Saturday, September 24, 2005

In search of the perfect breakfast

My wife says that it's a sign of extreme vanity to tell people what you had for breakfast. Same with blogging. So, here goes.

fermented porrige

1 cup organic, large-cut oatmeal. Purchased in bulk so there's less packaging. Not sure if "large cut" is the right term, but it's not as processed, so it's more nutritious

1 cup filtered water, warm. Filtered to remove the floride they put in our water.

a couple tablespoons of kefir. As an innoculant (a supply of bacteria & yeast that I want to grow). The kefir is homemade, and not sweetened in any way. It was made in raw, organic milk from my herd share, which means I'm supporting a particular type of economy: the local, independent craftsman.

Mix and let sit for 24 hours.

In the morning, bring 1 more cup filtered water to a boil. Add the water-oatmeal-kefir mixture. Simmer for 5 minutes.

Split between 2 bowls. Add 2 tablespoons of raw, organic, handmade butter to each (from the same guy that brings me milk), and a teaspoon of raw, unfiltered honey. Mix and eat.

It's a little different tasting than I'm used to, because it's a bit sour from the overnight fermentation. That fermentation is supposed to improve the nutrition value of the food, by removing some unwanted substances, and making the vitamins more accessible.


Eggs have a lot of different nutrients in them: enzymes, antioxidants, protien, fats. To get the most of these nutrients, eggs should probably be eaten raw. I'm not yet used to that idea. Also, our eggs are farmed by people who assume they will be cooked. Otherwise they would probably have some extra steps to make eating raw eggs safer.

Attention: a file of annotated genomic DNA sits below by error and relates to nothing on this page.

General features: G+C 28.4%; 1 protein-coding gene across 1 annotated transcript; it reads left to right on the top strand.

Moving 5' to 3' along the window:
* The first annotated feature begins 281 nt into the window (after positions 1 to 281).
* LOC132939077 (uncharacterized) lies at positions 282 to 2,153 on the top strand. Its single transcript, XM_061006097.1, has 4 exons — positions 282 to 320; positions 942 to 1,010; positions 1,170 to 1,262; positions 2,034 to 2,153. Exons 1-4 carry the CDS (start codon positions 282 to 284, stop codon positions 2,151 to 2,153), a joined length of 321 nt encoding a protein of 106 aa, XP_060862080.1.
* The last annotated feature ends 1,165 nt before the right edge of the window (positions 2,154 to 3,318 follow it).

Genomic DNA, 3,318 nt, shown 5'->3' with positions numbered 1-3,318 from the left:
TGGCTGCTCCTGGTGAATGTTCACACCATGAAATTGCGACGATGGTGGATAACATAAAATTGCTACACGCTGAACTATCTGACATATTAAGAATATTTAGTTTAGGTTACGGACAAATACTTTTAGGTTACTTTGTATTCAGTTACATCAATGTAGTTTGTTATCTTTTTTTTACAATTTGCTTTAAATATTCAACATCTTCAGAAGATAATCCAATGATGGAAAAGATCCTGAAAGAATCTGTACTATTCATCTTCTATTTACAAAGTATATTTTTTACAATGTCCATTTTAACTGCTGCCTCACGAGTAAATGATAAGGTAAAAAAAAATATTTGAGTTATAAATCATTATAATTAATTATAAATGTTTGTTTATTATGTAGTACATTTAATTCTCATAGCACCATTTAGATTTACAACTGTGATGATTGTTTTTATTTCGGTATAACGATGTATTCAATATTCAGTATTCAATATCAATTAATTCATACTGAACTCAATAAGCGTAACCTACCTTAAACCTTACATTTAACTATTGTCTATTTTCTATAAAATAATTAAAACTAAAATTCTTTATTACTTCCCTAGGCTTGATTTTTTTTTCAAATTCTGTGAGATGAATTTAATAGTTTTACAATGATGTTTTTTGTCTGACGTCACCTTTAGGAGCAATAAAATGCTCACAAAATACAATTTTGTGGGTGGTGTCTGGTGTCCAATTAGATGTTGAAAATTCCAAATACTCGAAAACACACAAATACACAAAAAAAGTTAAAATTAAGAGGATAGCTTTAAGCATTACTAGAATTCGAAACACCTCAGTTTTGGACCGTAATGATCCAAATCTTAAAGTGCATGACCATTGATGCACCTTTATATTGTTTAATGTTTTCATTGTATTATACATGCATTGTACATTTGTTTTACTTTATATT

We buy eggs from two sources: Whole Foods Market (aka "Whole Paycheck"), and the farmer who brings us our milk. He trades milk with another farmer for eggs. I like the fact that these eggs are a mix of colors and sizes.

My favorite way to eat eggs is fried, with the yokes runny. This is apparently a good way to get the nutrition from the eggs, as heating up the yokes destroys the enzymes, and scrambling them destroys the antioxidants.

I also try to use plenty of butter in the cooking (from the milkman, as mentioned above). I know that this butter is particularly nutrient rich, and supports the kind of economy I want, so I don't hold back.

1 tablespoon butter in a stainless steel pan. I'm trying to get away from teflon. Medium-low heat to gently melt the butter without burning it. I bought the pan from the thrift store for only 5 bucks. At that price, I can abuse it and not worry about wasting money or the resources that go in to producing a new pan.

Once it's melted, gently add 3 eggs to the pan. Gently so the butter stays between the eggs & pan, so it won't stick.

Sprinkle a pinch of sea salt over the eggs. I do it early so the salt grains get in to the eggs, instead of sitting on top, which seems to be good for flavor.

Cover with a plate. The pan didn't come with a lid. This also warms the plate, so the food will stay warm while I eat it. Eggs taste better warm.

Because I keep it on such low heat, it takes a little while to cook. During this time I'll clean the kitchen or prepare a glass of kefir.